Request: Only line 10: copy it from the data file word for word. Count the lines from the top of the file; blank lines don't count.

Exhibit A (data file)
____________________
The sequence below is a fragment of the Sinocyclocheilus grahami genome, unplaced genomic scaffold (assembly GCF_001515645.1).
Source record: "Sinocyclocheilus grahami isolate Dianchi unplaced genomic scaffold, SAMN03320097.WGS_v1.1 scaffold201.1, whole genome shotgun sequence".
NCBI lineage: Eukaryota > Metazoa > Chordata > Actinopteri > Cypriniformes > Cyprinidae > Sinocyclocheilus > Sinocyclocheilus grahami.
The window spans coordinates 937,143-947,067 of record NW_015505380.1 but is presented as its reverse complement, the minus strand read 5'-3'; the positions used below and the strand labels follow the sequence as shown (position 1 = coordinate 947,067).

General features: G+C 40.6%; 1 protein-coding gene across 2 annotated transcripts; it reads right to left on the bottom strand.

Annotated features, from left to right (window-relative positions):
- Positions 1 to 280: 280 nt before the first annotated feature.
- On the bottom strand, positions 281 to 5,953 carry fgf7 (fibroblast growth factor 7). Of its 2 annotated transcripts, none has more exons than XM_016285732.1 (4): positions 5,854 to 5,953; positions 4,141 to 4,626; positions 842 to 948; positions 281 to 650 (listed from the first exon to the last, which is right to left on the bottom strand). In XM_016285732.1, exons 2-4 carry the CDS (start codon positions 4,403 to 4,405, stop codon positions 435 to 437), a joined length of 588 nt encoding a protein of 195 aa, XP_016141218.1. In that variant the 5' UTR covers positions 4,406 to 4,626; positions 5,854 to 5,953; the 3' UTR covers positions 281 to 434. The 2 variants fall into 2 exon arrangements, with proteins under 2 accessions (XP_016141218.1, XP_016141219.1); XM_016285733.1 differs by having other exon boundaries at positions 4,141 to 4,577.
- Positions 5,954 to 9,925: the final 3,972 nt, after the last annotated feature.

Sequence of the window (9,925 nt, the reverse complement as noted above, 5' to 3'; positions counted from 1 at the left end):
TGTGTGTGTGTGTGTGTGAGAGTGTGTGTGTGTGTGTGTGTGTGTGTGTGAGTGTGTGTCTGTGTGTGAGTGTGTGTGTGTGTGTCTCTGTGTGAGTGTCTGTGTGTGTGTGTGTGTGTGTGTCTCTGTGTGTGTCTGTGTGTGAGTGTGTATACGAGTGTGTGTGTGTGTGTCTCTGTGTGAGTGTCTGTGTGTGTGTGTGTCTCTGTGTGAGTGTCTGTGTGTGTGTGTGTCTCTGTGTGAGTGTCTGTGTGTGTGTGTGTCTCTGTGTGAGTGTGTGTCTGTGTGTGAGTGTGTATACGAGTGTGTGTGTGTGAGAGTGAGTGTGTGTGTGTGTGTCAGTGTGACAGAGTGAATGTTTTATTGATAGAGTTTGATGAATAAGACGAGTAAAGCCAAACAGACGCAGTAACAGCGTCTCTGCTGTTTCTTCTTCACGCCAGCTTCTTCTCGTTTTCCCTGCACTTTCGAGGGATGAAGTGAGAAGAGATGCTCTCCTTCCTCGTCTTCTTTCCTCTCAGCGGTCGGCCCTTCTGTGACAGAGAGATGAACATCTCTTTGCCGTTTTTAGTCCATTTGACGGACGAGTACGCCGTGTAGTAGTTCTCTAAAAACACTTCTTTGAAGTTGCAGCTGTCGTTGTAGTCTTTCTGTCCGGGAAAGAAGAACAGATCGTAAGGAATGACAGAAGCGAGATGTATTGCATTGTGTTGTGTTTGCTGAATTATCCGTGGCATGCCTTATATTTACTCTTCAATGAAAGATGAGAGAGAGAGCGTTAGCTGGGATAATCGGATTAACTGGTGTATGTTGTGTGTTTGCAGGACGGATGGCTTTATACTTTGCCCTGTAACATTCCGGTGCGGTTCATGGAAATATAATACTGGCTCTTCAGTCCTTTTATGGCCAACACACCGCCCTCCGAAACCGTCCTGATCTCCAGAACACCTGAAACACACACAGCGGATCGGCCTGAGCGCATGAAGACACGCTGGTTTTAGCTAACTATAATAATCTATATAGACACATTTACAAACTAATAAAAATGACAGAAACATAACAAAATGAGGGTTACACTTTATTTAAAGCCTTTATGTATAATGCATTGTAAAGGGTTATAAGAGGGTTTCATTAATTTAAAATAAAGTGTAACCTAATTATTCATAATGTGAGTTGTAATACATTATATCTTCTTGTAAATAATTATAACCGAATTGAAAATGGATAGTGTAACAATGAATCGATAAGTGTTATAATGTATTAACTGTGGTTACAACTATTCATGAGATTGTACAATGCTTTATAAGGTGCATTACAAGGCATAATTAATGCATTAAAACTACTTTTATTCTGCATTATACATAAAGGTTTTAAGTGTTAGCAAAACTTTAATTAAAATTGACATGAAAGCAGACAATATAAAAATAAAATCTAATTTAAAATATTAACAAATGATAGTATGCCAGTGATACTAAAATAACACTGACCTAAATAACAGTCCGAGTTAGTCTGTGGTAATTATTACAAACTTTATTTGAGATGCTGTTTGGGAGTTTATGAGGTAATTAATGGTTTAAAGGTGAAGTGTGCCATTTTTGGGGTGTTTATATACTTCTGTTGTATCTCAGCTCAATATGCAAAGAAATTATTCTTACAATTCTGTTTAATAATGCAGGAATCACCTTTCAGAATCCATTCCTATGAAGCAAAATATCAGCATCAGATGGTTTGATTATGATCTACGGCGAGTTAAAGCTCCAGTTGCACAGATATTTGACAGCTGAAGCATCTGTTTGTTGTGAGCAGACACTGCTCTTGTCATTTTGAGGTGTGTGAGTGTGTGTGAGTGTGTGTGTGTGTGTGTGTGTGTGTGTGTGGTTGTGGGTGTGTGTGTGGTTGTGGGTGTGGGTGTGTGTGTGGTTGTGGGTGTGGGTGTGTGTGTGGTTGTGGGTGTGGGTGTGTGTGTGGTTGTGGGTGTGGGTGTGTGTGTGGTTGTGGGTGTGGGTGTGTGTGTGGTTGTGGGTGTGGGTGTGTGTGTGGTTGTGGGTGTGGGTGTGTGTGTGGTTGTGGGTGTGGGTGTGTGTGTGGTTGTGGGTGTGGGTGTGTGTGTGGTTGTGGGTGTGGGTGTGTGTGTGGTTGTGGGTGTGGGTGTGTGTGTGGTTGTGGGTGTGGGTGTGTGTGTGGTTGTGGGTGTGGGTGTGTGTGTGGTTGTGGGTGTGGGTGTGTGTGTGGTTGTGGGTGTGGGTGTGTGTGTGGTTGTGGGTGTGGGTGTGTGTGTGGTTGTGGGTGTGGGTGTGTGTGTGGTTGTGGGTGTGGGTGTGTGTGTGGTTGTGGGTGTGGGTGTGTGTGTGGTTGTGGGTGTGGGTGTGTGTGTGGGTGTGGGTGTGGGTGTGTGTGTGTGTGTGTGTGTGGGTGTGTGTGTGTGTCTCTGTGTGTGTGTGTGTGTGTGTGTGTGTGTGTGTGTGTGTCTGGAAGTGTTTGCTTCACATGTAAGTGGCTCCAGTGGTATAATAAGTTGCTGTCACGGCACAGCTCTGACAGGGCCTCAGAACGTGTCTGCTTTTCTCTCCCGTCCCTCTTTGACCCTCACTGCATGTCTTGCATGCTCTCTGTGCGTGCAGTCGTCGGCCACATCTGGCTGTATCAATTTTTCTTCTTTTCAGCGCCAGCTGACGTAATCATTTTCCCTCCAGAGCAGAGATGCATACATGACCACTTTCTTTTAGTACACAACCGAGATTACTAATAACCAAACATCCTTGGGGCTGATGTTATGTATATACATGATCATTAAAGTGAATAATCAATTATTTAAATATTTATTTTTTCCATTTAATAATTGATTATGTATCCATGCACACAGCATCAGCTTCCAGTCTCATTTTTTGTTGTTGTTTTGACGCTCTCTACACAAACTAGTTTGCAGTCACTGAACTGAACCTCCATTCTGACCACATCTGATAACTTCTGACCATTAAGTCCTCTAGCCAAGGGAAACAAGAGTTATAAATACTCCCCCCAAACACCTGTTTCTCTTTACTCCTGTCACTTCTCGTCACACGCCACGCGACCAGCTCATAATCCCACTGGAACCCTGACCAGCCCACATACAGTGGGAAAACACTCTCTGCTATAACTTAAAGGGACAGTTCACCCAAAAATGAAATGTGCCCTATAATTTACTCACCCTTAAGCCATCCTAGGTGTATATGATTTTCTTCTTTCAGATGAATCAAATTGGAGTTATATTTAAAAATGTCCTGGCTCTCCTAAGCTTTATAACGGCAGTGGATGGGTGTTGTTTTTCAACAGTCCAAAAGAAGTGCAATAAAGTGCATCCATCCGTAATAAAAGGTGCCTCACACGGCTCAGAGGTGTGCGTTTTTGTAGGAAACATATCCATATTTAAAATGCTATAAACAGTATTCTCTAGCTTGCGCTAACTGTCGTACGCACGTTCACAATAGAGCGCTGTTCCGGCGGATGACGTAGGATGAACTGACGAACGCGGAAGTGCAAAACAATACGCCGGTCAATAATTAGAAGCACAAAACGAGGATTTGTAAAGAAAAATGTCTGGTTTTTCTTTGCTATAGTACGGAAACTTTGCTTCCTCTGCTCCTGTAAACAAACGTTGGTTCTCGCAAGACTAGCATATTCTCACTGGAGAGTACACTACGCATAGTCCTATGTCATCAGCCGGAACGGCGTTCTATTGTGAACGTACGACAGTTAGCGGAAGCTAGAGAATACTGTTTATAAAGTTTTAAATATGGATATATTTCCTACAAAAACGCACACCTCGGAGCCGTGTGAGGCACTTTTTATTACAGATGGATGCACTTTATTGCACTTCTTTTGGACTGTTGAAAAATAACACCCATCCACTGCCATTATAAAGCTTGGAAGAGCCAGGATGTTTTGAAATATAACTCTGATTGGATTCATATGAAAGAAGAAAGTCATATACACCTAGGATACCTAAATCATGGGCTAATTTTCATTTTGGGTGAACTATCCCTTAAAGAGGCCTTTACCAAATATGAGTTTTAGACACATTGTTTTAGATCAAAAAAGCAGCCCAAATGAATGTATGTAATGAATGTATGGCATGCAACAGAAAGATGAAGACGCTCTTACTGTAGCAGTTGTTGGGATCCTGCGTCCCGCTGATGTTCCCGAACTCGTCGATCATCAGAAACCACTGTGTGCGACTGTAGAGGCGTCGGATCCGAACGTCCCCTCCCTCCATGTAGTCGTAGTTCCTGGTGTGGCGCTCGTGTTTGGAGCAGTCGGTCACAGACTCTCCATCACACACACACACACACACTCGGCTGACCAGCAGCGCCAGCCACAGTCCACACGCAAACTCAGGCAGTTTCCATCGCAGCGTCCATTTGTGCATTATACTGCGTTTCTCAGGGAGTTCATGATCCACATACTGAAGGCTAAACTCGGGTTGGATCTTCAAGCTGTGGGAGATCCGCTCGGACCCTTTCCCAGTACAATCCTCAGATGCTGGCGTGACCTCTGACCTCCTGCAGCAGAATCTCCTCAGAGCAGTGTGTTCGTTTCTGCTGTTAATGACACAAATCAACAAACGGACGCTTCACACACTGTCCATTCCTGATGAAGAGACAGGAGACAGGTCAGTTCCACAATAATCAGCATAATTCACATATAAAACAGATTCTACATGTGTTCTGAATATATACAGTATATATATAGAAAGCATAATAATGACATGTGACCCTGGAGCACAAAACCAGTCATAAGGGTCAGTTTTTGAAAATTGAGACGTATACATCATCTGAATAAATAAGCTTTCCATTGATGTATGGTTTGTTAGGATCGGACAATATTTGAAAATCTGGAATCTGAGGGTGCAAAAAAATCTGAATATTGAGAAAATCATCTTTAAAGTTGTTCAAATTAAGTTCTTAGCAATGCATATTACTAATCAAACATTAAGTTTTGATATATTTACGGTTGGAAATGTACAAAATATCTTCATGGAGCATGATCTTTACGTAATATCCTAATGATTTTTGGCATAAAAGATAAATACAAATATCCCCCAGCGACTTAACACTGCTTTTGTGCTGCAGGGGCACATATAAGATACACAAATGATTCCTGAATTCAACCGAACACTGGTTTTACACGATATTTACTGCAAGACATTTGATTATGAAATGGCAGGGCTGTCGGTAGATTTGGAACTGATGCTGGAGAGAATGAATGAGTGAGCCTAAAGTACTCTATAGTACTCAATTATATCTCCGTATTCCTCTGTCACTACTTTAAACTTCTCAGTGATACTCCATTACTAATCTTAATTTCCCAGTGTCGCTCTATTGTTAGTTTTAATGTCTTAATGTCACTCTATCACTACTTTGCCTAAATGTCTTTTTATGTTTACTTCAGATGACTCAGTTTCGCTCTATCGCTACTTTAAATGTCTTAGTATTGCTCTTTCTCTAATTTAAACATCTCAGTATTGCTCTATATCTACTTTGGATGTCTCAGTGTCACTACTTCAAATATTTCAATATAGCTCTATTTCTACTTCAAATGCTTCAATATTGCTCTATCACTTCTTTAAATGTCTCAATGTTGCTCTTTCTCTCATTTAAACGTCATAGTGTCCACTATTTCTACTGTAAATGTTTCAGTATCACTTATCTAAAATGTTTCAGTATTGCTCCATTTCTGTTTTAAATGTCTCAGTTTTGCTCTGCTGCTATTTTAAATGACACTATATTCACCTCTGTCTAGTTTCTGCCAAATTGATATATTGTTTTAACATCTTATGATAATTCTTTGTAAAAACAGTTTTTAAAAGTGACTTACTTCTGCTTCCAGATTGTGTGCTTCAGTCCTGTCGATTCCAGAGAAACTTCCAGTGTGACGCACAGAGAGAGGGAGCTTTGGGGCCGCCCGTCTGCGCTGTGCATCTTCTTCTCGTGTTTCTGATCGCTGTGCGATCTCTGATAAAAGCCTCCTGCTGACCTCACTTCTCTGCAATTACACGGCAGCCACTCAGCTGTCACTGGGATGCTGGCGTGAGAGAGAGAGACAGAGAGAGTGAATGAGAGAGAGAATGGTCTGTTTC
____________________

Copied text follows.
Sequence of the window (9,925 nt, the reverse complement as noted above, 5' to 3'; positions counted from 1 at the left end):